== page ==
On appeal, Husband contends the family court erred in issuing the Order and FOF/COL because: (1) the family court did not properly evaluate whether recognition of the non-judicial Taiwan divorce was appropriate on the basis of comity; (2) there are genuine issues of material fact regarding the domicile of the parties at the time of the Taiwan divorce, such as to preclude summary judgment recognition of the Taiwan divorce based on comity; (3) Husband should not be estopped from challenging the validity of the Taiwan divorce; (4) even if the Taiwan divorce is recognized, the family court has jurisdiction to divide property and debts located in Hawai'i; (5) Hawaii Revised Statutes (HRS) § 580-47 (Supp. 2014) and § 580-56 (2006) do not apply to the Taiwan divorce to preclude the family court from addressing Husband's issues raised in this case; and (6) Husband's declaration did not violate HFCR Rule 56(g) and thus the family court improperly awarded attorney's fees to Wife.

The issues raised by Husband address three fundamental questions in this appeal: (a) did the family court properly grant summary judgment to Wife recognizing under principles of comity a non-judicial divorce agreement between the parties that was signed and registered in Taiwan; (b) does the family court have jurisdiction to divide property and debts located in Hawai'i; and (c) did the family court abuse its discretion in awarding attorney's fees to Wife under HFCR Rule 56(g).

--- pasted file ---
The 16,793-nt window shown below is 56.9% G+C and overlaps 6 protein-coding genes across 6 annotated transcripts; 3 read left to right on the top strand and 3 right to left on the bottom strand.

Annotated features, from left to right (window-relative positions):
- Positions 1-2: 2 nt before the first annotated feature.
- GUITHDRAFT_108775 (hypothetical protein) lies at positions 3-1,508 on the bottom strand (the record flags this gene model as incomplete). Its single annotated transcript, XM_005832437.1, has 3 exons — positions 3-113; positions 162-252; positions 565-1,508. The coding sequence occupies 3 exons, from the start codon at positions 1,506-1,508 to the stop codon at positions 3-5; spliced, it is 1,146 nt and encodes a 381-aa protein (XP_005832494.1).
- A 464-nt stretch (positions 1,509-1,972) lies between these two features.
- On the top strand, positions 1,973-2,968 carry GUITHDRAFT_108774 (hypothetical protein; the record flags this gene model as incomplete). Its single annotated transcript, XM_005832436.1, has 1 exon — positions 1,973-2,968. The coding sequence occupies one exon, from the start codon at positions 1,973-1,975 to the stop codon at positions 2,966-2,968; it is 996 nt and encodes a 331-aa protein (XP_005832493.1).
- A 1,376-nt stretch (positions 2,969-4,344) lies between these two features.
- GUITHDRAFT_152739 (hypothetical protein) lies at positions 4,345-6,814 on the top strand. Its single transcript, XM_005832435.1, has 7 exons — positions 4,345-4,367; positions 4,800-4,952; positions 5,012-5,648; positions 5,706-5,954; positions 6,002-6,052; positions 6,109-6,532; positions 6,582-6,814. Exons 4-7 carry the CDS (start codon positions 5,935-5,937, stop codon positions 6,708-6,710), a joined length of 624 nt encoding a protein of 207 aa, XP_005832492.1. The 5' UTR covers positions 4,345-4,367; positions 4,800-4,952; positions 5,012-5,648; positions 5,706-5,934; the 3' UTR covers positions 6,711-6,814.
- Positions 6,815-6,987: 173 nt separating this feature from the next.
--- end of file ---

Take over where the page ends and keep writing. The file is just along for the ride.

For the reasons stated below, we hold that:

(a) The family court did not err in its summary judgment ruling recognizing the non-judicial Taiwan divorce under principles of comity;

(b) Because the Taiwan divorce did not divide any property in Hawai'i, the family court is not precluded from dividing the parties' Hawai'i property if the family court has personal jurisdiction over both Husband and Wife, which still needs to be addressed on remand.[2] However, regardless of whether the family court has personal jurisdiction over both parties, the family court cannot decide the other issues raised in Husband's Complaint (i.e., division of debts in Hawai'i, as well as child custody, visitation and support) because those issues have already been resolved in the Taiwan divorce; and

(c) Husband's declaration filed in opposition to Wife's motion for summary judgment did not violate HFCR Rule 56(g) and thus the family court abused its discretion in awarding attorney's fees to Wife.